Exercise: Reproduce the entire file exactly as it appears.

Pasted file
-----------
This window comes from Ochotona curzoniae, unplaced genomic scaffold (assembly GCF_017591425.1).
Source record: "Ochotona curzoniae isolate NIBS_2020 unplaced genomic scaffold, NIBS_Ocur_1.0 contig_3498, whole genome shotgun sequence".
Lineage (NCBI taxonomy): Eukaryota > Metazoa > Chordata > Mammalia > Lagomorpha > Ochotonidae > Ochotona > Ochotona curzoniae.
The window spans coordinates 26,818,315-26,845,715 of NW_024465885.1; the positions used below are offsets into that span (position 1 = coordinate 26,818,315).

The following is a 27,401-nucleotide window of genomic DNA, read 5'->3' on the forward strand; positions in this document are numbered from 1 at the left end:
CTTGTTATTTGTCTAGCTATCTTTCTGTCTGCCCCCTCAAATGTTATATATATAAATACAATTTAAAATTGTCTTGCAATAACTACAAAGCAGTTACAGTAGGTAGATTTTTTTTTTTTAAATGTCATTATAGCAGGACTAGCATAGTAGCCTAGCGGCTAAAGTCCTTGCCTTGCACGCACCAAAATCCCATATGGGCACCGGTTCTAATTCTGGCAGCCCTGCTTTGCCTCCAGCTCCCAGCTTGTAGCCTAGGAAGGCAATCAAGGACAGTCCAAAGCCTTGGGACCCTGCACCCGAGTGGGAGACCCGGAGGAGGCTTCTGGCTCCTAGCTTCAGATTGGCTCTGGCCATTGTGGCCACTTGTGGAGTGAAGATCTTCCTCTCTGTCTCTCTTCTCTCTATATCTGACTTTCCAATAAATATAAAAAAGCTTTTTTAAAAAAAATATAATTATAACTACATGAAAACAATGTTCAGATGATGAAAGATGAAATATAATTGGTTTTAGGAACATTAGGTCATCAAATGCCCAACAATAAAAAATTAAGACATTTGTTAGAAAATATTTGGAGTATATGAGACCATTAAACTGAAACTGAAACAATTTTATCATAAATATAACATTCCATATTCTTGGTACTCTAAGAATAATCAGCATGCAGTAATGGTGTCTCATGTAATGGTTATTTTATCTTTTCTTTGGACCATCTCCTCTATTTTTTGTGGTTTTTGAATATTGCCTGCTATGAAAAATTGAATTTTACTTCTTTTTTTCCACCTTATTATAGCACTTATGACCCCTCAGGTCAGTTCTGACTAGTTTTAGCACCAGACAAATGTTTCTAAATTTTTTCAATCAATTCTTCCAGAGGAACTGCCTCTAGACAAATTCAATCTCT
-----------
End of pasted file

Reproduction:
This window comes from Ochotona curzoniae, unplaced genomic scaffold (assembly GCF_017591425.1).
Source record: "Ochotona curzoniae isolate NIBS_2020 unplaced genomic scaffold, NIBS_Ocur_1.0 contig_3498, whole genome shotgun sequence".
Lineage (NCBI taxonomy): Eukaryota > Metazoa > Chordata > Mammalia > Lagomorpha > Ochotonidae > Ochotona > Ochotona curzoniae.
The window spans coordinates 26,818,315-26,845,715 of NW_024465885.1; the positions used below are offsets into that span (position 1 = coordinate 26,818,315).

The following is a 27,401-nucleotide window of genomic DNA, read 5'->3' on the forward strand; positions in this document are numbered from 1 at the left end:
CTTGTTATTTGTCTAGCTATCTTTCTGTCTGCCCCCTCAAATGTTATATATATAAATACAATTTAAAATTGTCTTGCAATAACTACAAAGCAGTTACAGTAGGTAGATTTTTTTTTTTTAAATGTCATTATAGCAGGACTAGCATAGTAGCCTAGCGGCTAAAGTCCTTGCCTTGCACGCACCAAAATCCCATATGGGCACCGGTTCTAATTCTGGCAGCCCTGCTTTGCCTCCAGCTCCCAGCTTGTAGCCTAGGAAGGCAATCAAGGACAGTCCAAAGCCTTGGGACCCTGCACCCGAGTGGGAGACCCGGAGGAGGCTTCTGGCTCCTAGCTTCAGATTGGCTCTGGCCATTGTGGCCACTTGTGGAGTGAAGATCTTCCTCTCTGTCTCTCTTCTCTCTATATCTGACTTTCCAATAAATATAAAAAAGCTTTTTTAAAAAAAATATAATTATAACTACATGAAAACAATGTTCAGATGATGAAAGATGAAATATAATTGGTTTTAGGAACATTAGGTCATCAAATGCCCAACAATAAAAAATTAAGACATTTGTTAGAAAATATTTGGAGTATATGAGACCATTAAACTGAAACTGAAACAATTTTATCATAAATATAACATTCCATATTCTTGGTACTCTAAGAATAATCAGCATGCAGTAATGGTGTCTCATGTAATGGTTATTTTATCTTTTCTTTGGACCATCTCCTCTATTTTTTGTGGTTTTTGAATATTGCCTGCTATGAAAAATTGAATTTTACTTCTTTTTTTCCACCTTATTATAGCACTTATGACCCCTCAGGTCAGTTCTGACTAGTTTTAGCACCAGACAAATGTTTCTAAATTTTTTCAATCAATTCTTCCAGAGGAACTGCCTCTAGACAAATTCAATCTCT